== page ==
"* And Adam Serwer, points out that Republicans didn't see any need to revise the Miranda procedure when they ran Congress."

Of course not. They decided long ago, before Obama even took office, that they would paint him as weak on terrorism. Their newfound views on Miranda rights are a political ploy. Nothing more to see here.

Posted by: SDJeff | May 10, 2010 5:36 PM | Report abuse

Via Benen, here's what the National Review (!) said about Steele's statement today:

"Mr. Steele (and RNC staff), just as a little experiment, you might try thinking before you speak."

Oh, snap.

Posted by: BGinCHI | May 10, 2010 5:37 PM | Report abuse

Speaking of happy hour, I'm about to push off for a nice week-long vacation on the beach somewhere. Oh I cannot wait! Hold down the fort for me ladies and gents while I'm gone, hehehe. Greg, all, take care and be well! :)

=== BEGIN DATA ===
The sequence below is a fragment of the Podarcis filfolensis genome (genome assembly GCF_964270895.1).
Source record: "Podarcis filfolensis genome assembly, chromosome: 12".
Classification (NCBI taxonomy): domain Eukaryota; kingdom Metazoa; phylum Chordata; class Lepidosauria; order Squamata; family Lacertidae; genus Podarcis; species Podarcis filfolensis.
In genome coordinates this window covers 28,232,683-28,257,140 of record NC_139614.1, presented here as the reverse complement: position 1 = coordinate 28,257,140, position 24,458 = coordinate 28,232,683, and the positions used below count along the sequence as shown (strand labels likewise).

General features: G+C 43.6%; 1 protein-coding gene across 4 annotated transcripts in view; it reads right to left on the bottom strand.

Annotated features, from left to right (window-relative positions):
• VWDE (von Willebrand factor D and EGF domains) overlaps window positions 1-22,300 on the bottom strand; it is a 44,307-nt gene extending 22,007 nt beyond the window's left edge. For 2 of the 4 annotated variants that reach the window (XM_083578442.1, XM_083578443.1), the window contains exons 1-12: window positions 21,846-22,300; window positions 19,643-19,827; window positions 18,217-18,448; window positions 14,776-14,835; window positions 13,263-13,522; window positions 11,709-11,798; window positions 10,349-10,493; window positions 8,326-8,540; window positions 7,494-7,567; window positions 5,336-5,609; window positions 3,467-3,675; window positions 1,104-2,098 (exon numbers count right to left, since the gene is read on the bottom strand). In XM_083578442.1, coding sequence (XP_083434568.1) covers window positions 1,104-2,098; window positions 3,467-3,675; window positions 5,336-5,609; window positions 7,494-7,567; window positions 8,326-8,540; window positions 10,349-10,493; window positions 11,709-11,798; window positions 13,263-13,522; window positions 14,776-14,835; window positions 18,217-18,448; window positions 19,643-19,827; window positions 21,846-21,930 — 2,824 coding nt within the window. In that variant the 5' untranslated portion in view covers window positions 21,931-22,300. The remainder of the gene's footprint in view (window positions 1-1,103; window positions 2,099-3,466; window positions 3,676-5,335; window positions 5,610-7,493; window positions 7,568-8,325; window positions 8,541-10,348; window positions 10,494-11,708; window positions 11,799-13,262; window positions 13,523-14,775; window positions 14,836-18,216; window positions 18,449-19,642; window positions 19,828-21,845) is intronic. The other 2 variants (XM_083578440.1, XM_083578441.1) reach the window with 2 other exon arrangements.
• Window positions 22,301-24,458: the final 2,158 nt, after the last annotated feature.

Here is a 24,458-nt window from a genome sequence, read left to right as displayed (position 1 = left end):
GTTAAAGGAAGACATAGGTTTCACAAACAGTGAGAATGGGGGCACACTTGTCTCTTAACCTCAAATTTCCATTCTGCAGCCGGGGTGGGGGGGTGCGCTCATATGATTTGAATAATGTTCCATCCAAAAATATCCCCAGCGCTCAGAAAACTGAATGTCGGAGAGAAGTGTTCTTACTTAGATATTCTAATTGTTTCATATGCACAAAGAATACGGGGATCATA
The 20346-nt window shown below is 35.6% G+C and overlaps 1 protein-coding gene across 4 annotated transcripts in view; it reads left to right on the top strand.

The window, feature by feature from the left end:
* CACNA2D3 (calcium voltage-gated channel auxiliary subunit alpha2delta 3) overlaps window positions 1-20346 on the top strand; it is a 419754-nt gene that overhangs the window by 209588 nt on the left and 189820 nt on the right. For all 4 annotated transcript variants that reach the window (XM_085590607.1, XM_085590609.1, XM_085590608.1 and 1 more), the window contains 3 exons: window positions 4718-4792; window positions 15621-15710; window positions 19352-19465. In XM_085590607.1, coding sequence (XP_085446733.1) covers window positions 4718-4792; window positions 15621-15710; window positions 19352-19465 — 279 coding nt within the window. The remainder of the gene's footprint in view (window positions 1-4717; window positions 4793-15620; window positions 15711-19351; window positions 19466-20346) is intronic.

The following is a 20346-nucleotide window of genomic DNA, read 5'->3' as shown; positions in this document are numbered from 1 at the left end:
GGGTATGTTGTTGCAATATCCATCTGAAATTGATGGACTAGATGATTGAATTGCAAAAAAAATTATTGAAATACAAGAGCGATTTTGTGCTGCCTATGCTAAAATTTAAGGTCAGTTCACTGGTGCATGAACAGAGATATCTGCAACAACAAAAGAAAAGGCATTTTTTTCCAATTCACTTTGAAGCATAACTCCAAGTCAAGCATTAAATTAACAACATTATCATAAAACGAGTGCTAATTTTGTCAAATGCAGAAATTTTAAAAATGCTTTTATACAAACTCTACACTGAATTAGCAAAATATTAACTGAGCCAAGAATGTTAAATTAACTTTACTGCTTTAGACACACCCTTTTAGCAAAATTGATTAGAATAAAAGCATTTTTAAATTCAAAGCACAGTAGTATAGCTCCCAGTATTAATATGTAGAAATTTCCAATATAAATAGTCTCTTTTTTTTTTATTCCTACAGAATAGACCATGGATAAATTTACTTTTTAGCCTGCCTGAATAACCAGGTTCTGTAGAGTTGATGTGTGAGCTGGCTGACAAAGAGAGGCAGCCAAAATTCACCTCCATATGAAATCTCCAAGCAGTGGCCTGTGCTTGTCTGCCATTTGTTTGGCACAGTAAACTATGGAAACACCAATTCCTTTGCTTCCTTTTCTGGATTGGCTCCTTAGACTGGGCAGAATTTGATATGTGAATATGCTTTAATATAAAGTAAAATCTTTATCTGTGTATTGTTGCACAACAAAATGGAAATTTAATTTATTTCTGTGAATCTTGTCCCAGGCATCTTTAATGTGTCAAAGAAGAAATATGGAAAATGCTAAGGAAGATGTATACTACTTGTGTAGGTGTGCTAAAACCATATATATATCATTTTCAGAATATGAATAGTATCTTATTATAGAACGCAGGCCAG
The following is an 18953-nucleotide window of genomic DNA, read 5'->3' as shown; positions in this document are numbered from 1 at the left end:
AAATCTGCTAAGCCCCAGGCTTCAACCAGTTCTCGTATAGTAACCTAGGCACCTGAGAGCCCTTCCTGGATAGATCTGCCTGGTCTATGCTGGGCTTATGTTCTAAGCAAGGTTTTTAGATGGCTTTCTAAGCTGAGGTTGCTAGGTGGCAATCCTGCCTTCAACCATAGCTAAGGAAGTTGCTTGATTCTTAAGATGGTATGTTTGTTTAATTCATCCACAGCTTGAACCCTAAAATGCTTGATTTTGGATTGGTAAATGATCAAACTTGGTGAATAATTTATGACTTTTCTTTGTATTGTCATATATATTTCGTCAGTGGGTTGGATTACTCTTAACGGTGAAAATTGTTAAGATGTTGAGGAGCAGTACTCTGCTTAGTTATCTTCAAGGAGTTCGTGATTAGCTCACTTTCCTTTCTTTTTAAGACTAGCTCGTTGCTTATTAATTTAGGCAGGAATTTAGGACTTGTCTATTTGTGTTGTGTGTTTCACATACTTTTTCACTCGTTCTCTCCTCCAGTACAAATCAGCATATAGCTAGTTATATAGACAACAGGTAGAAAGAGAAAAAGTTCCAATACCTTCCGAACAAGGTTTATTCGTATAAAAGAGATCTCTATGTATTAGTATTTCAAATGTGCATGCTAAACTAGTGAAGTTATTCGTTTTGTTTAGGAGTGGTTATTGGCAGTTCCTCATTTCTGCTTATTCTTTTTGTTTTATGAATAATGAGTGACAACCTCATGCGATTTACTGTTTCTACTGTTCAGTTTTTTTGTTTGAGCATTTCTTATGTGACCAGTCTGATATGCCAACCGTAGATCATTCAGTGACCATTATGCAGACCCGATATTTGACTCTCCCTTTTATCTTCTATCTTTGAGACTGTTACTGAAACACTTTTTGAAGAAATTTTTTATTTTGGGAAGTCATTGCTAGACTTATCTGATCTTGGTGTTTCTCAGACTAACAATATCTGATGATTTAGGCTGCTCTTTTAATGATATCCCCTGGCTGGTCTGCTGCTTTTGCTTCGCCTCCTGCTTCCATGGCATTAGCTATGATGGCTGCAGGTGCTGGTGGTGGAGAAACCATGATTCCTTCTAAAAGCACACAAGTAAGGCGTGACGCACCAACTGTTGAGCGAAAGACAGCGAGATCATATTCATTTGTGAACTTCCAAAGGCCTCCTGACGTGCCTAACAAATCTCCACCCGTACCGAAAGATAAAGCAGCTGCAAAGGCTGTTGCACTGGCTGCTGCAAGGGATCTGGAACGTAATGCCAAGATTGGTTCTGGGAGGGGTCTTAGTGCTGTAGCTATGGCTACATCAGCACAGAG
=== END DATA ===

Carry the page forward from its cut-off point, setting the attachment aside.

Posted by: Ethan2010 | May 10, 2010 5:44 PM | Report abuse

"the role of the court is to interpret the Constitution to help the "despised and disadvantaged."

It is.

Posted by: wbgonne | May 10, 2010 5:45 PM | Report abuse

Hey guys, Check out this new political forum / website!

http://thepartisandialogues.com

Posted by: allenmicheals | May 10, 2010 5:46 PM | Report abuse

Enjoy, Ethan. And rachel, if you haven't commented here regularly before, welcome.

Posted by: Greg Sargent | May 10, 2010 5:56 PM | Report abuse

From that ABC News interview with McConnell that Greg links to above, first paragraph: